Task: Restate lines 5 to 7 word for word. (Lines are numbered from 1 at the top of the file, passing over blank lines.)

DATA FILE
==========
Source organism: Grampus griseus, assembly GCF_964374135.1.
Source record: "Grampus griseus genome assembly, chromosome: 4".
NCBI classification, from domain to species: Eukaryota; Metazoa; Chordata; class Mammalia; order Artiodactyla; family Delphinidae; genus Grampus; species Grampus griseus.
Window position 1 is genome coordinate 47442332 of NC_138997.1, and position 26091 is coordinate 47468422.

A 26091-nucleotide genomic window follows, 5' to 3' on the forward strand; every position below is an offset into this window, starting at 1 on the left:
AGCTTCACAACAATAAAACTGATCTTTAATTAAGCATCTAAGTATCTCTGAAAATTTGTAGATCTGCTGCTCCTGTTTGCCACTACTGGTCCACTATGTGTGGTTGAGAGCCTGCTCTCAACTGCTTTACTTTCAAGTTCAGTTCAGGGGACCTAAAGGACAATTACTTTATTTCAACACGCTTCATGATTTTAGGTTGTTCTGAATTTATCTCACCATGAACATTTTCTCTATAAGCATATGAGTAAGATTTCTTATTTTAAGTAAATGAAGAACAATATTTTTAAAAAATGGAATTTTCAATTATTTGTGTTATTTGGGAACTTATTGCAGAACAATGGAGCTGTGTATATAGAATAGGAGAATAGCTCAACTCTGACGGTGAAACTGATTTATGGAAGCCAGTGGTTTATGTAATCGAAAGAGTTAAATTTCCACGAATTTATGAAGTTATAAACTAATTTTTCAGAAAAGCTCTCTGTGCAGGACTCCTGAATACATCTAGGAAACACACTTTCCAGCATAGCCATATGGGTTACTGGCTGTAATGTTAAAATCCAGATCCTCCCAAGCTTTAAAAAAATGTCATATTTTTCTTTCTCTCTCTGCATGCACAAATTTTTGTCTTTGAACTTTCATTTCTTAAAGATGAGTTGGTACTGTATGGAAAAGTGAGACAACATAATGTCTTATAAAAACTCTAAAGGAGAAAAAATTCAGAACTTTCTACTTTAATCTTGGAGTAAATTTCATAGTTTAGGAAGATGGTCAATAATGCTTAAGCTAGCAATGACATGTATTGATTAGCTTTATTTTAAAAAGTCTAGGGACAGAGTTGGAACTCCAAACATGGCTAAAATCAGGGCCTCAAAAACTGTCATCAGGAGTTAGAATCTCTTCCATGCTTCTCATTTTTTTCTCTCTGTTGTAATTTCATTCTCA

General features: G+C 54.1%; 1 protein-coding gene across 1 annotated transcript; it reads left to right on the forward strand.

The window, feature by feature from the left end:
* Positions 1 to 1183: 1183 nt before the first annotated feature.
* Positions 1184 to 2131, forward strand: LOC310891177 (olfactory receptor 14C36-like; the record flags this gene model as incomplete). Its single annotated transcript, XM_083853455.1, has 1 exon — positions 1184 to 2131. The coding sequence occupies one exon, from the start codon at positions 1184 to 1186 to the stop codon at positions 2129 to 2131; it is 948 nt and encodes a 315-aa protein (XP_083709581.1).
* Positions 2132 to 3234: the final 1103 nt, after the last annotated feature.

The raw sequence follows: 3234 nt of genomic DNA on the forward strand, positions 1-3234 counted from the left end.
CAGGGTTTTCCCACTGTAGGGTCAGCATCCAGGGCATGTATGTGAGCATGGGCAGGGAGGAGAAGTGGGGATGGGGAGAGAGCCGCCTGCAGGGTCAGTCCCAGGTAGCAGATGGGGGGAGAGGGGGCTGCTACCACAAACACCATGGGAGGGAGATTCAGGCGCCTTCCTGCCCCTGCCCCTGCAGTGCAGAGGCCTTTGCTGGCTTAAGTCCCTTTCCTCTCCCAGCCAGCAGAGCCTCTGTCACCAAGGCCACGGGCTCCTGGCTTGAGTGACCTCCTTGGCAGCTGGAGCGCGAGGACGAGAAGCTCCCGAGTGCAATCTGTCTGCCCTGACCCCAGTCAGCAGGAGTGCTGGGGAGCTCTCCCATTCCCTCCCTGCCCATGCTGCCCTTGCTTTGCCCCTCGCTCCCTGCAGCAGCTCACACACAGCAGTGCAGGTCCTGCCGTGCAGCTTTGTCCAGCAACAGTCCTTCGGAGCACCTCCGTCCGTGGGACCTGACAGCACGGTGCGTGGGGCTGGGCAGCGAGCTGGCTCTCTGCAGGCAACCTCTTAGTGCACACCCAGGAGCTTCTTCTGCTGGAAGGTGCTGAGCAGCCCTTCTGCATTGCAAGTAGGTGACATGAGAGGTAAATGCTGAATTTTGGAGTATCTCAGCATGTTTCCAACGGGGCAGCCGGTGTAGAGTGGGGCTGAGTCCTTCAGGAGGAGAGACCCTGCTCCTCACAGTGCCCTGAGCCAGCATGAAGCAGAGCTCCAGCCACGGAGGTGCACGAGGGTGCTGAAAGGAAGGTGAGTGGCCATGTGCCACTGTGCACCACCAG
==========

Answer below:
A 26091-nucleotide genomic window follows, 5' to 3' on the forward strand; every position below is an offset into this window, starting at 1 on the left:
AGCTTCACAACAATAAAACTGATCTTTAATTAAGCATCTAAGTATCTCTGAAAATTTGTAGATCTGCTGCTCCTGTTTGCCACTACTGGTCCACTATGTGTGGTTGAGAGCCTGCTCTCAACTGCTTTACTTTCAAGTTCAGTTCAGGGGACCTAAAGGACAATTACTTTATTTCAACACGCTTCATGATTTTAGGTTGTTCTGAATTTATCTCACCATGAACATTTTCTCTATAAGCATATGAGTAAGATTTCTTATTTTAAGTAAATGAAGAACAATATTTTTAAAAAATGGAATTTTCAATTATTTGTGTTATTTGGGAACTTATTGCAGAACAATGGAGCTGTGTATATAGAATAGGAGAATAGCTCAACTCTGACGGTGAAACTGATTTATGGAAGCCAGTGGTTTATGTAATCGAAAGAGTTAAATTTCCACGAATTTATGAAGTTATAAACTAATTTTTCAGAAAAGCTCTCTGTGCAGGACTCCTGAATACATCTAGGAAACACACTTTCCAGCATAGCCATATGGGTTACTGGCTGTAATGTTAAAATCCAGATCCTCCCAAGCTTTAAAAAAATGTCATATTTTTCTTTCTCTCTCTGCATGCACAAATTTTTGTCTTTGAACTTTCATTTCTTAAAGATGAGTTGGTACTGTATGGAAAAGTGAGACAACATAATGTCTTATAAAAACTCTAAAGGAGAAAAAATTCAGAACTTTCTACTTTAATCTTGGAGTAAATTTCATAGTTTAGGAAGATGGTCAATAATGCTTAAGCTAGCAATGACATGTATTGATTAGCTTTATTTTAAAAAGTCTAGGGACAGAGTTGGAACTCCAAACATGGCTAAAATCAGGGCCTCAAAAACTGTCATCAGGAGTTAGAATCTCTTCCATGCTTCTCATTTTTTTCTCTCTGTTGTAATTTCATTCTCA

General features: G+C 54.1%; 1 protein-coding gene across 1 annotated transcript; it reads left to right on the forward strand.